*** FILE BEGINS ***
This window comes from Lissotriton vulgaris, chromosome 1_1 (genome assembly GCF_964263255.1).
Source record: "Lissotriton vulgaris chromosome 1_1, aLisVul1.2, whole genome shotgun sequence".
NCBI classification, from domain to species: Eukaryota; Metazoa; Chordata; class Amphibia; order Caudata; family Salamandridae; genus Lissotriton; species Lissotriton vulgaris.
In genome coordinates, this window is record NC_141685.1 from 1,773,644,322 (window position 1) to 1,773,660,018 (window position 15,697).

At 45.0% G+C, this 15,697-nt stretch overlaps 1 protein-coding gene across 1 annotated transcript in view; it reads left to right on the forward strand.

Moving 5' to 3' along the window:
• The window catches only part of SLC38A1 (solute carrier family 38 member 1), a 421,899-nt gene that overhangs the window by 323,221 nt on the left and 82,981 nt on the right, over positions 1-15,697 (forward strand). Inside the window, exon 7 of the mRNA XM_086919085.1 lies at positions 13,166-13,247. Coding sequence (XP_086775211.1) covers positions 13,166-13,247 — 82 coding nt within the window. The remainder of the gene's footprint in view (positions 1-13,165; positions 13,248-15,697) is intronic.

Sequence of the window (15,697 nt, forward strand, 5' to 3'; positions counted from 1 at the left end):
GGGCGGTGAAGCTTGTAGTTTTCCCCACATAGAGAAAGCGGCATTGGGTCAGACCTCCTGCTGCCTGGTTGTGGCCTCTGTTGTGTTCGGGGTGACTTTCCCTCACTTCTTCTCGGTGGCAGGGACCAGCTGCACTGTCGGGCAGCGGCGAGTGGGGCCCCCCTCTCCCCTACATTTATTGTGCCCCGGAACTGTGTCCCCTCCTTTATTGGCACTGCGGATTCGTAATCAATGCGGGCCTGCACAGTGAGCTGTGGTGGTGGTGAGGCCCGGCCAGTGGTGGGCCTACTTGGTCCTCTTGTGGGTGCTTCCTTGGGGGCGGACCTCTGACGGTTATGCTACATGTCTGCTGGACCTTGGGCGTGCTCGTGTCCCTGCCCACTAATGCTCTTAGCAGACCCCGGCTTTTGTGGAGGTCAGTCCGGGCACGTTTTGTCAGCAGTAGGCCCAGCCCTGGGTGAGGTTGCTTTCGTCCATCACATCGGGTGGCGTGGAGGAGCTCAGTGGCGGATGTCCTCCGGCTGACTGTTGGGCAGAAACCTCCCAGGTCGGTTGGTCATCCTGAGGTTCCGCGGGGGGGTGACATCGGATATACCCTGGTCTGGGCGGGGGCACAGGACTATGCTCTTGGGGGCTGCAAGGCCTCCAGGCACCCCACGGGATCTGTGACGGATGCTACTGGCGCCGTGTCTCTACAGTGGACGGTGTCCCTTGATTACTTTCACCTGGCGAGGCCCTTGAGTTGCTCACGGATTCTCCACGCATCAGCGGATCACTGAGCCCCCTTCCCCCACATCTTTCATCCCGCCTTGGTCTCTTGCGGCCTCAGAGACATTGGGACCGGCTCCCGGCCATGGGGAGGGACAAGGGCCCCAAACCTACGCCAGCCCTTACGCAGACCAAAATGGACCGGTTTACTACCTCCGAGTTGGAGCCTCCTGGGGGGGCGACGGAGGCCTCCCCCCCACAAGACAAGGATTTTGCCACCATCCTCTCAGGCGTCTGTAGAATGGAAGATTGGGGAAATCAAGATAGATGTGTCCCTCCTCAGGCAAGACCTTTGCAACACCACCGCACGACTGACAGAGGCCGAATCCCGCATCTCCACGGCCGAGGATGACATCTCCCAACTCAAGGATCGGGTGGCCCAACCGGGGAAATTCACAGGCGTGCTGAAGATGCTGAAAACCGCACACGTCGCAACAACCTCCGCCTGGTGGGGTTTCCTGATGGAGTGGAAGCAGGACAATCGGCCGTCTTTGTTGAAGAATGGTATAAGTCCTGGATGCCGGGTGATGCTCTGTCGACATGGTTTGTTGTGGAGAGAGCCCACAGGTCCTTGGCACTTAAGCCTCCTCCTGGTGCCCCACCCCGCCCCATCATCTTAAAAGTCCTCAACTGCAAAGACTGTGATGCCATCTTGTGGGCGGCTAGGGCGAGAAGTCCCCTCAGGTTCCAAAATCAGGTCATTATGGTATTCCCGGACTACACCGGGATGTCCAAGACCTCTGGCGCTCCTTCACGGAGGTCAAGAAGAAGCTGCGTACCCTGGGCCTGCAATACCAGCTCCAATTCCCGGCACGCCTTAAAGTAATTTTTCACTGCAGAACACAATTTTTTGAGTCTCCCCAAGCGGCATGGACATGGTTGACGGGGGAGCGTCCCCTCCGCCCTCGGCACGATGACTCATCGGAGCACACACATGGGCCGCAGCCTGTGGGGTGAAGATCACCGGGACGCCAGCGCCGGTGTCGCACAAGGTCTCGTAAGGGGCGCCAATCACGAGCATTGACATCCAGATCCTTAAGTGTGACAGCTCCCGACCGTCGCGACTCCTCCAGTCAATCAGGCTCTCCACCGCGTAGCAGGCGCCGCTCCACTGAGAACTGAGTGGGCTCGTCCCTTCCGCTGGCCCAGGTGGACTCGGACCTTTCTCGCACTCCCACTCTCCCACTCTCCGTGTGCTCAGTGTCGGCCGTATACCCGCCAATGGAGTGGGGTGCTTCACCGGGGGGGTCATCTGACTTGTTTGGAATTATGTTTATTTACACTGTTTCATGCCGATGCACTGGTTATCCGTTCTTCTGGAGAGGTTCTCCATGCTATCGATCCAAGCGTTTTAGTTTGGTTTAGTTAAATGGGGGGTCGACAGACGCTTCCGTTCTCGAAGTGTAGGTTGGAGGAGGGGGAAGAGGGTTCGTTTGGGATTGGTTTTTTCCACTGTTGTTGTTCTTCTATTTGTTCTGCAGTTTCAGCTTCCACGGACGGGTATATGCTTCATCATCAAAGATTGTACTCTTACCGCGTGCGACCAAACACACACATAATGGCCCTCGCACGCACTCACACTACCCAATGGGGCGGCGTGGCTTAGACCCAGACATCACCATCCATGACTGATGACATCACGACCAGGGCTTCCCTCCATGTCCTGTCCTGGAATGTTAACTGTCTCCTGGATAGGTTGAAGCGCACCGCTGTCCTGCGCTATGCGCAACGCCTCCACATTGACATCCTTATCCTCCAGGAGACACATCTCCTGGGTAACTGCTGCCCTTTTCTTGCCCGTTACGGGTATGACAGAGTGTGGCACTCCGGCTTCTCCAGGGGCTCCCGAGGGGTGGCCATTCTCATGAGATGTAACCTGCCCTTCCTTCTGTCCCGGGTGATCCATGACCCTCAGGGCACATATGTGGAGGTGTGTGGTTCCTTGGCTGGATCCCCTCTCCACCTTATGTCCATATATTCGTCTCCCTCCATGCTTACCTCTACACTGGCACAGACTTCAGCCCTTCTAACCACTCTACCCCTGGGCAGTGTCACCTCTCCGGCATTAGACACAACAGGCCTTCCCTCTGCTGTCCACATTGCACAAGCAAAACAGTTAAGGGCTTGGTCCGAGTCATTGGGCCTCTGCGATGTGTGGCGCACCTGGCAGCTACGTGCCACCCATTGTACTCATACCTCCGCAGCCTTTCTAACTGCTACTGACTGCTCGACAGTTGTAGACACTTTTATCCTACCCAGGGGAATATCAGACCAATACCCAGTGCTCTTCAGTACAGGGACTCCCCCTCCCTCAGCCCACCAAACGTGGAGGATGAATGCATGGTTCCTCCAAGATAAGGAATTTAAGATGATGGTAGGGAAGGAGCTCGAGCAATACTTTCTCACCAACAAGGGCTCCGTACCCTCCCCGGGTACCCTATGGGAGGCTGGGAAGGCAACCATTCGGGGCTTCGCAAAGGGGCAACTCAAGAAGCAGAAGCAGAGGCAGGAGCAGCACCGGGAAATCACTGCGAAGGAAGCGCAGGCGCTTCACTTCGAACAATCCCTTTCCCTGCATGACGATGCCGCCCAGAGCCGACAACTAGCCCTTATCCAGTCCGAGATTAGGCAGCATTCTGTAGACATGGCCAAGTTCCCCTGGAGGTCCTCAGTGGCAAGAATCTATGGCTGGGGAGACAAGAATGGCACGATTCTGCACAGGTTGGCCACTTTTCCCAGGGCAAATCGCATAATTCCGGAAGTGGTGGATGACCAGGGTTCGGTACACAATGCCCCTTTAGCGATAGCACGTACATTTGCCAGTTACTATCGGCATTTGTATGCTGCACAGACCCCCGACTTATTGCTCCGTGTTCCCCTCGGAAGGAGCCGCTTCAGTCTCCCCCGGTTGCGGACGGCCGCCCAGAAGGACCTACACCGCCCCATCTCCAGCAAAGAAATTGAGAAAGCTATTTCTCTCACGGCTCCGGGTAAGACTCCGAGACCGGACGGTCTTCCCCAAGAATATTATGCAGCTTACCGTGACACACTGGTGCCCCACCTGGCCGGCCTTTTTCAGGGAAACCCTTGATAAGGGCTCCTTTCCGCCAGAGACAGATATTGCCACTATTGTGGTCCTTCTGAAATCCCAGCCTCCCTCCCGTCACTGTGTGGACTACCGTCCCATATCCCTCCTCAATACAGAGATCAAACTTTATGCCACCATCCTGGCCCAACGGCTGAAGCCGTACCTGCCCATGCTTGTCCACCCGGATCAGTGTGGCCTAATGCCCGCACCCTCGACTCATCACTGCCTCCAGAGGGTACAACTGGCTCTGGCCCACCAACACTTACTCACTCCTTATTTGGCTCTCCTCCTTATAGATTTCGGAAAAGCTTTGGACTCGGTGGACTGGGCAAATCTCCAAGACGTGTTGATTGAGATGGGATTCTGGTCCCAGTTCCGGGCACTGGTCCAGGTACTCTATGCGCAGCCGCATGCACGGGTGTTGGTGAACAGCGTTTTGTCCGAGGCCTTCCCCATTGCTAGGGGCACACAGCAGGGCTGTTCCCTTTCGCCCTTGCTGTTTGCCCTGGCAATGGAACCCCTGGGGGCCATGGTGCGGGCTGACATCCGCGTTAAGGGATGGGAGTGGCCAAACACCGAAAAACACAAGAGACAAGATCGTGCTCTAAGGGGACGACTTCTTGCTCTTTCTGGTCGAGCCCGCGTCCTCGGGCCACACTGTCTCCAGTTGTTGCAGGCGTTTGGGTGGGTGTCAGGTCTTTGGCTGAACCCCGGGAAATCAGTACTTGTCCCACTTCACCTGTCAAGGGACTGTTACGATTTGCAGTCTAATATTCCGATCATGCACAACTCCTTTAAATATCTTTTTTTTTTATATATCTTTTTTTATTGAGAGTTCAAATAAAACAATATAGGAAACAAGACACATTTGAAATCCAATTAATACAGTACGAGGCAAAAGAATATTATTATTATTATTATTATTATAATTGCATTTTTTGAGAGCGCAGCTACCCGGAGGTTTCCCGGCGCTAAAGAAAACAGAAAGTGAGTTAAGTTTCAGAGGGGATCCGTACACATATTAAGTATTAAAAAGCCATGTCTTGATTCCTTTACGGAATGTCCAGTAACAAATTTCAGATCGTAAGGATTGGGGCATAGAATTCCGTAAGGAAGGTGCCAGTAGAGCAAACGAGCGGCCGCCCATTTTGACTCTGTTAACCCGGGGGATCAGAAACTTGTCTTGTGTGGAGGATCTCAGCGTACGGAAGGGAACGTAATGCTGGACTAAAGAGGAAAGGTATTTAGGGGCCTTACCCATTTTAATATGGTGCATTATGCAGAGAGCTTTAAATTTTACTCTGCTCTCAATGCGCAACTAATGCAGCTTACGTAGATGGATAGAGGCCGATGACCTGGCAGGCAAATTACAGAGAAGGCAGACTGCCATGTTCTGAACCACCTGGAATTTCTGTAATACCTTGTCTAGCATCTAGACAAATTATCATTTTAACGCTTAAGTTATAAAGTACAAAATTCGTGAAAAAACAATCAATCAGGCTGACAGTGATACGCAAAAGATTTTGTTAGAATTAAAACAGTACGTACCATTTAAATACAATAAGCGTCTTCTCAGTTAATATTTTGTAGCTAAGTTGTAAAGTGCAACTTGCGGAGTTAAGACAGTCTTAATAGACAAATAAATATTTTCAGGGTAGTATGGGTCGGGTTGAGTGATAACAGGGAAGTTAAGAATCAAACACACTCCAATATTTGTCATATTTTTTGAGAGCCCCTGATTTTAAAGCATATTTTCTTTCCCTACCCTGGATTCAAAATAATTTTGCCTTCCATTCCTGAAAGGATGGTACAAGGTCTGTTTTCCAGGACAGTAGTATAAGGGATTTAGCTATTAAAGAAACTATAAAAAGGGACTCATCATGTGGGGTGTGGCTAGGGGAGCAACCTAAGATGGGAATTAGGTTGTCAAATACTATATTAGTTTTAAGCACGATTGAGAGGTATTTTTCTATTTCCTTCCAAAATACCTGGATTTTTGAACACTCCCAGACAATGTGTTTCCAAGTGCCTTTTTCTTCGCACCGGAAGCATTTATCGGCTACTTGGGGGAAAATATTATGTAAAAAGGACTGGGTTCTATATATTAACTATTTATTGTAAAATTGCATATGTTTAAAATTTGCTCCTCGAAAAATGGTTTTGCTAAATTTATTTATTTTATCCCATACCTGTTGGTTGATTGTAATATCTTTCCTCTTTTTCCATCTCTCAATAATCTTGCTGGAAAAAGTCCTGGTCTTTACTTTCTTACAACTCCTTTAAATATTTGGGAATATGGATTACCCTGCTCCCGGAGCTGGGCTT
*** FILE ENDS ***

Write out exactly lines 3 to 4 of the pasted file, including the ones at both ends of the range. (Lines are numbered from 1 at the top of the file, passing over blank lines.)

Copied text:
NCBI classification, from domain to species: Eukaryota; Metazoa; Chordata; class Amphibia; order Caudata; family Salamandridae; genus Lissotriton; species Lissotriton vulgaris.
In genome coordinates, this window is record NC_141685.1 from 1,773,644,322 (window position 1) to 1,773,660,018 (window position 15,697).